Resources:

Dual enrollment may not benefit every student http://today.msnbc.msn.com/id/30867913/ns/today-parenting_and_family/t/dual-enrollment-may-not-benefit-every-student/#.UAw88JFDS1R

Do high school dual-enrollment/AP classes push kids too far ahead in college? http://blogs.ajc.com/momania/2012/05/17/do-high-school-dual-enrollmentap-classes-push-kids-too-far-ahead-in-college/

Dr. Wilda says this about that ©

Report: Some good news about high school graduation rates

30 Jun

If children are to have a chance to participate not only in society, but in the economy, they must graduate from high school. In A B.A., not a high school diploma is the new threshold degree, moi said:

Laura Pappano reports in the New York Times article, The Master’s As the New Bachelor’s

Call it credential inflation. Once derided as the consolation prize for failing to finish a Ph.D. or just a way to kill time waiting out economic downturns, the master’s is now the fastest-growing degree. The number awarded, about 657,000 in 2009, has more than doubled since the 1980s, and the rate of increase has quickened substantially in the last couple of years, says Debra W. Stewart, president of the Council of Graduate Schools. Nearly 2 in 25 people age 25 and over have a master’s, about the same proportion that had a bachelor’s or higher in 1960.

“Several years ago it became very clear to us that master’s education was moving very rapidly to become the entry degree in many professions,” Dr. Stewart says. The sheen has come, in part, because the degrees are newly specific and utilitarian. These are not your general master’s in policy or administration. Even the M.B.A., observed one business school dean, “is kind of too broad in the current environment.” Now, you have the M.S. in supply chain management, and in managing mission-driven organizations. There’s an M.S. in skeletal and dental bioarchaeology, and an M.A. in learning and thinking.

Alexander Eichler is reporting in the Huffington Post article, Many With Only High School Degree Laid Off During Weak Recover:

Among those Americans with only a high school degree who have lost a job since 2007, a third became unemployed after the official end of the recession, according to The Washington Post.

It’s a troubling statistic in its own right — job seekers without a college degree are having serious difficulty finding work in the current market, and the unemployment rate for high school graduates is more than twice that of college grads — but it also underscores the fact that, for many Americans, the recovery hasn’t felt very different from the recession that preceded it.

Economists consider the Great Recession to have ended in the summer of 2009, nearly three years ago. That’s the point when the economy stopped outright shrinking and began growing again. But the subsequent period of modest expansion has been marked by job cuts, uncertainty and a gradual erosion of financial security for many Americans. These conditions are expected to remain pronounced for a long time to come.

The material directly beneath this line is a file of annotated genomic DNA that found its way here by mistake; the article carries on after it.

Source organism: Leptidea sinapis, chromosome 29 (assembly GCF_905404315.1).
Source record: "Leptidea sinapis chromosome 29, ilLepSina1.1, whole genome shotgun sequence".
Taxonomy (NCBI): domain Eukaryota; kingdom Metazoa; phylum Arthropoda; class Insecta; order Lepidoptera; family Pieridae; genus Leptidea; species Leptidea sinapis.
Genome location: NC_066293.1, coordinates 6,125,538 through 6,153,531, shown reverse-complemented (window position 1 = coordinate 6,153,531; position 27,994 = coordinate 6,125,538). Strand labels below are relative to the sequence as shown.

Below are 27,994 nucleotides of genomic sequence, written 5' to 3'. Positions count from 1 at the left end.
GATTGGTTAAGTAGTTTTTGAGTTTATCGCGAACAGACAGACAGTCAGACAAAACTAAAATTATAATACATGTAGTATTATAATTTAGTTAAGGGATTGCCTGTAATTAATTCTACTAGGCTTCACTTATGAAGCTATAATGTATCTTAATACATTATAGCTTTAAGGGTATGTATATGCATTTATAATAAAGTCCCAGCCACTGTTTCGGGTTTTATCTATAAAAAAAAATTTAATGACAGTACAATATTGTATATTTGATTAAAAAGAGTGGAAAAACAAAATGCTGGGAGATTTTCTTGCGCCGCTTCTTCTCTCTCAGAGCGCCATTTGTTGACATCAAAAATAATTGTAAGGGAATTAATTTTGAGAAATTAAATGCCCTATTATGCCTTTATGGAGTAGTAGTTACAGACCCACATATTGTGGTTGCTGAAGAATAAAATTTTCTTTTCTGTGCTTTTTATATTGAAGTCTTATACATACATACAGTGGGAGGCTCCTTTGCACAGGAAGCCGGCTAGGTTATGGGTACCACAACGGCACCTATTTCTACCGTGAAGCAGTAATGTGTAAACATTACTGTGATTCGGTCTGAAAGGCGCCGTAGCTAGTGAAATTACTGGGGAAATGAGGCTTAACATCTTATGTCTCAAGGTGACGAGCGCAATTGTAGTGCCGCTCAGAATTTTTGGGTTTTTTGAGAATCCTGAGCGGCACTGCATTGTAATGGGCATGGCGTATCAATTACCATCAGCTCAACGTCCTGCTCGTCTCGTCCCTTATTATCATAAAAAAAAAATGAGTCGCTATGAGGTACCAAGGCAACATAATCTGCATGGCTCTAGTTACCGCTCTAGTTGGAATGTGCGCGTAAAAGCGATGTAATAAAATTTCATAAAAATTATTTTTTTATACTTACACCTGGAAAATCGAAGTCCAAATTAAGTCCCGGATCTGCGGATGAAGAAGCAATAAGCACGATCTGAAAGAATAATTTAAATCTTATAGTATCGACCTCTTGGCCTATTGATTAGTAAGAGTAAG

U.S. employers cut 529,973 jobs in 2010, according to the outplacement company Challenger, Gray & Christmas. In 2011, that number rose to 606,082. At the same time, wages and benefits barely grew, with the high jobless rate giving employers little incentive to pay workers more. Today, there are still nearly 13 million Americans looking for work.

It’s not that life has gotten much better for those with a job either. All together, median household incomes have now fallen more in the recovery than they did during the recession. http://www.huffingtonpost.com/2012/02/07/jobless-recovery_n_1260678.html?ref=email_share

https://drwilda.wordpress.com/2012/02/07/a-b-a-not-a-high-school-diploma-is-the-new-threshold-degree/

So, the Education Week report about improved high school graduation rates is welcome news.

Here is the press release about the Education Week report:

FOR IMMEDIATE RELEASE 

CONTACT: Carrie Matthews, (301) 280-3190, CommDesk@epe.org

National Graduation Rate Keeps Climbing; 1.1 Million Students Still Fail to Earn Diplomas

Report Examines Challenges Facing Latino Students; Identifies Promising Strategies and Districts Beating the Odds 

Individualized Graduation Reports Issued for All 50 States and D.C. 

WASHINGTON—June 7, 2012—A new national report from Education Week and the Editorial Projects in Education (EPE) Research Center finds that the nation’s graduation rate has posted a solid gain for the second straight year, following a period of declines and stagnation. Amid this continuing turnaround, the nation’s graduation rate has risen to 73 percent, the highest level of high school completion since the late 1970s. The report shows that the nation’s public schools will generate about 90,000 fewer dropouts than the previous year. Nationwide improvements were driven, in large part, by impressive gains among Latino students.

“It’s no exaggeration to say that the educational and economic future of the nation will hinge on our ability to better serve the nation’s large and growing Latino population, which faces unique challenges when it comes to success in high school and the transition to college and career,” said Christopher B. Swanson, Vice President of Editorial Projects in Education, the nonprofit organization that publishes Education Week. “Given what’s at stake, it is heartening to see that graduation rates for Latinos are improving faster than for any other group of students.”